Several excellent books are available in mainstream bookstores or from mail-order sources to help couples deal with sexual and communication problems. Many people prefer this "do-it-yourself" method to talking about these problems with an outsider.
Female Sexual Problems Medical Treatment
If the sexual problem is caused by a medical or physical problem, your health care professional or consulting specialist will suggest an appropriate treatment plan. This will vary, of course, depending on the nature of the problem. The plan may include medication, lifestyle changes, or surgery. Your health care professional may recommend counseling even if the problem is physical.
Effective therapies are readily available for some physical problems.
- Vaginal lubricants: These products are highly recommended for women with vaginal dryness. They can be bought in a drugstore without a prescription. They are available as creams, gels, or suppositories. Water-based products are the best choices. Oil-based products such as petroleum jelly, mineral oil, or baby oil can interact with latex condoms and cause them to break.
- Topical estrogen: These products can help make sex more comfortable for menopausal women with vaginal dryness or sensitivity. Estrogen is applied as a cream or vaginal insert. These products are available by prescription and are very effective for some women.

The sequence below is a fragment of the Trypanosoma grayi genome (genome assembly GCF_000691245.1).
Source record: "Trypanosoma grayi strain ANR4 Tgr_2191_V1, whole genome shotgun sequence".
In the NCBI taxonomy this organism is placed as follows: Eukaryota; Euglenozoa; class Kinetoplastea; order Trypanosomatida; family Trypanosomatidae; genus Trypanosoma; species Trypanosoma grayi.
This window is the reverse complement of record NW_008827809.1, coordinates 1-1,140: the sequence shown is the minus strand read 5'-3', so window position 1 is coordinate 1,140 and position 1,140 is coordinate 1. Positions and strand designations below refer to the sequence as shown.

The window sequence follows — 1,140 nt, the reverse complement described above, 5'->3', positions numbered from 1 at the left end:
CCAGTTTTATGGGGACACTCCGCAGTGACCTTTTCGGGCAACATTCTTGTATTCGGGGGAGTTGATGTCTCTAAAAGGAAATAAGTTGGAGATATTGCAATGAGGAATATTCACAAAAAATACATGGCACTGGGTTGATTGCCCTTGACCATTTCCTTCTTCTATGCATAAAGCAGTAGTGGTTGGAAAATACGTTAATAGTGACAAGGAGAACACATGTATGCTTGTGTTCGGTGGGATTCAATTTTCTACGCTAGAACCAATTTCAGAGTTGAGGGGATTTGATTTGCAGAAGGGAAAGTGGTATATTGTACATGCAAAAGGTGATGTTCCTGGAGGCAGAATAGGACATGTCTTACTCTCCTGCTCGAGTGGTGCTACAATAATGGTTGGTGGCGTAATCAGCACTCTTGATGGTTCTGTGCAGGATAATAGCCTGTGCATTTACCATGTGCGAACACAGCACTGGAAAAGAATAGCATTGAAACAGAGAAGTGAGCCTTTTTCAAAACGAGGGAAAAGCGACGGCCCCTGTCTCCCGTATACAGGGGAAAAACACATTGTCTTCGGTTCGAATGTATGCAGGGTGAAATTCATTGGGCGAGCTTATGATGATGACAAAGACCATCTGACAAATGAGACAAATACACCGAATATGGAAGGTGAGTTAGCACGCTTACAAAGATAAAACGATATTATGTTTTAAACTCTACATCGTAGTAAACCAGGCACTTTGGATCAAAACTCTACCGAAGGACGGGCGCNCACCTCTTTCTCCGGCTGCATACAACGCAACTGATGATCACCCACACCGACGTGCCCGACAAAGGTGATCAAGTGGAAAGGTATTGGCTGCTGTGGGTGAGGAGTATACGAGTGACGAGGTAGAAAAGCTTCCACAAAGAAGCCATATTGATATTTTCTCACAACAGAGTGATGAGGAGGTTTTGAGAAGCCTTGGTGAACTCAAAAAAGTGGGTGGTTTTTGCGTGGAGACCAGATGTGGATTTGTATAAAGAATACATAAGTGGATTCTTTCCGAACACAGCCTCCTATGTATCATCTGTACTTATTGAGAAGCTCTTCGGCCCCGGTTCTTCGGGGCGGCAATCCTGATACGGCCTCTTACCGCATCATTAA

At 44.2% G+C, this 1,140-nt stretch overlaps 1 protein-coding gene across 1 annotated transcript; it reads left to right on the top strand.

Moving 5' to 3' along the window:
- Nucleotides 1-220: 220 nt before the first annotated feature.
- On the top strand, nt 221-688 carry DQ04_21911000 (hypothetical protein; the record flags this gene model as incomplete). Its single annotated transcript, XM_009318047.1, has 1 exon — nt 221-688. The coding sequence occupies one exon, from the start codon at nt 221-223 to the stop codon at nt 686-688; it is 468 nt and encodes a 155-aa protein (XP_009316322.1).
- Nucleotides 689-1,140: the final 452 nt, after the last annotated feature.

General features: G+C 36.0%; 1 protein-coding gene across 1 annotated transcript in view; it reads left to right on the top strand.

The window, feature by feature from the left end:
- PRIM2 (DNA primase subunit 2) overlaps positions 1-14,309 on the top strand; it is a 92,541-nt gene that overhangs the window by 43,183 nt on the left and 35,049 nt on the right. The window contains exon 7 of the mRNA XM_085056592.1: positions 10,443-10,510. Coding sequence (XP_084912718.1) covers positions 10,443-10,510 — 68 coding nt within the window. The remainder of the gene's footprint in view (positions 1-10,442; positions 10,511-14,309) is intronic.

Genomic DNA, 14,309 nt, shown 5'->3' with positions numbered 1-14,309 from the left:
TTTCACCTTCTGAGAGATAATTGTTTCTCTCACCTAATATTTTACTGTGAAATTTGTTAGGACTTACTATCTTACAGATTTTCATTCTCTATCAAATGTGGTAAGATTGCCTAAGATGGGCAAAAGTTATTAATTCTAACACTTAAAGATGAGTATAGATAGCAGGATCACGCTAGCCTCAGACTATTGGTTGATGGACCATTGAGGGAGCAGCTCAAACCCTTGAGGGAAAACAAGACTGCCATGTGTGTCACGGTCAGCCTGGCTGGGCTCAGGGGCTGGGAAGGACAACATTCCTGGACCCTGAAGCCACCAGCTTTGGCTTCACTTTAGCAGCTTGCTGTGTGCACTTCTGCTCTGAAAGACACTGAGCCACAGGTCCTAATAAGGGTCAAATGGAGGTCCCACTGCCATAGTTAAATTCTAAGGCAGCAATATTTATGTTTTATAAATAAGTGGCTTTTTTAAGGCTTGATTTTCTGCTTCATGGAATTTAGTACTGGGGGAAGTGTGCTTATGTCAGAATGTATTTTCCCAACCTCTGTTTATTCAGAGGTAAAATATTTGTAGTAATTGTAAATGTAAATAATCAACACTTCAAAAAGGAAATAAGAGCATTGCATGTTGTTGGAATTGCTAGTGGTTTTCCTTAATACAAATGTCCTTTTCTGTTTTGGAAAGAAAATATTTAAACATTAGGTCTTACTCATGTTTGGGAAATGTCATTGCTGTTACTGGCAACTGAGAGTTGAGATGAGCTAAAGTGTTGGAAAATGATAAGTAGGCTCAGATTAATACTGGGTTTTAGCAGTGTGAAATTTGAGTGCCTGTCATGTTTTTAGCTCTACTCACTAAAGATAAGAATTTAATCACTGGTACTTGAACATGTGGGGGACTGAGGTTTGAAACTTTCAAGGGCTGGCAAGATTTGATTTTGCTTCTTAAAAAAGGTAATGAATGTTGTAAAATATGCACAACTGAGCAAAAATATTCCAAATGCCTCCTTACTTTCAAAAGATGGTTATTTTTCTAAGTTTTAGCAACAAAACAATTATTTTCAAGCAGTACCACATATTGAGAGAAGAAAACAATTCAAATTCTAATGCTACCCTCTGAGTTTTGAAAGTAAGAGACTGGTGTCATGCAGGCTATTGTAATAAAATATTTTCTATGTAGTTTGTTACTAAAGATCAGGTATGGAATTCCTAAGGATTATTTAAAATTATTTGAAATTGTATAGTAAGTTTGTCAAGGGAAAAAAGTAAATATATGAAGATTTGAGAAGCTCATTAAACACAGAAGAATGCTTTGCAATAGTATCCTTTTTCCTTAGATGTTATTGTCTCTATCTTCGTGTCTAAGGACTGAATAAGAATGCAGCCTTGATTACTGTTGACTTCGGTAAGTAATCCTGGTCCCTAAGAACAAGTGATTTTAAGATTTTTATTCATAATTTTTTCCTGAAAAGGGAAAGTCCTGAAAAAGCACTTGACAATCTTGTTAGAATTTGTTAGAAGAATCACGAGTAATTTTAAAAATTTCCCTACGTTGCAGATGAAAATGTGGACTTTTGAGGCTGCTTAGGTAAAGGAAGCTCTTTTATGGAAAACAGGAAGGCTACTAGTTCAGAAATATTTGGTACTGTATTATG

- Clitoral therapy device: The Eros clitoral therapy device has been approved by the U.S. Food and Drug Administration (FDA) to treat women with disorders of sexual arousal. The device consists of a small suction cup, which is placed over the clitoris before sex, and a small, battery-operated vacuum pump. The gentle suction provided by the vacuum pump draws blood into the clitoris, increasing pressure on the clitoral nerve. This device increases lubrication, sensation, and even the number of orgasms in many women who have used it. The device is available by prescription.
- Drugs: Sildenafil (Viagra) is the well-known "erection drug" for men. It is used to treat erectile dysfunction, a common sexual problem among men. No similar drug is yet available for women. The effects of Viagra in women have been studied, but results are not conclusive. In some studies, the drugs helped with arousal problems, but in other important studies, they did not. The drug has the same side effects in women as in men, including headache, flushing, nasal congestion and irritation, abnormal vision, and stomach upset. It can worsen retinitis pigmentosa, a hereditary degenerative disease affecting the eye. Most importantly, it can cause dangerously low blood pressure and has been linked to unexplained heart attacks in men. Viagra cannot be taken by people who take a nitrate drug for a heart condition, because the combination can be deadly.
- Bupropion (Wellbutrin) is an antidepressant drug that has been used to treat certain cases of orgasmic disorders, and preliminary studies have confirmed its effectiveness in some patients. More research is needed to fully clarify the potential therapeutic role of bupropion in the management of female sexual disorders in general.
Hormone therapy (HT), formerly referred to as hormone replacement therapy (HRT): HT has been used to relieve symptoms of menopause for years.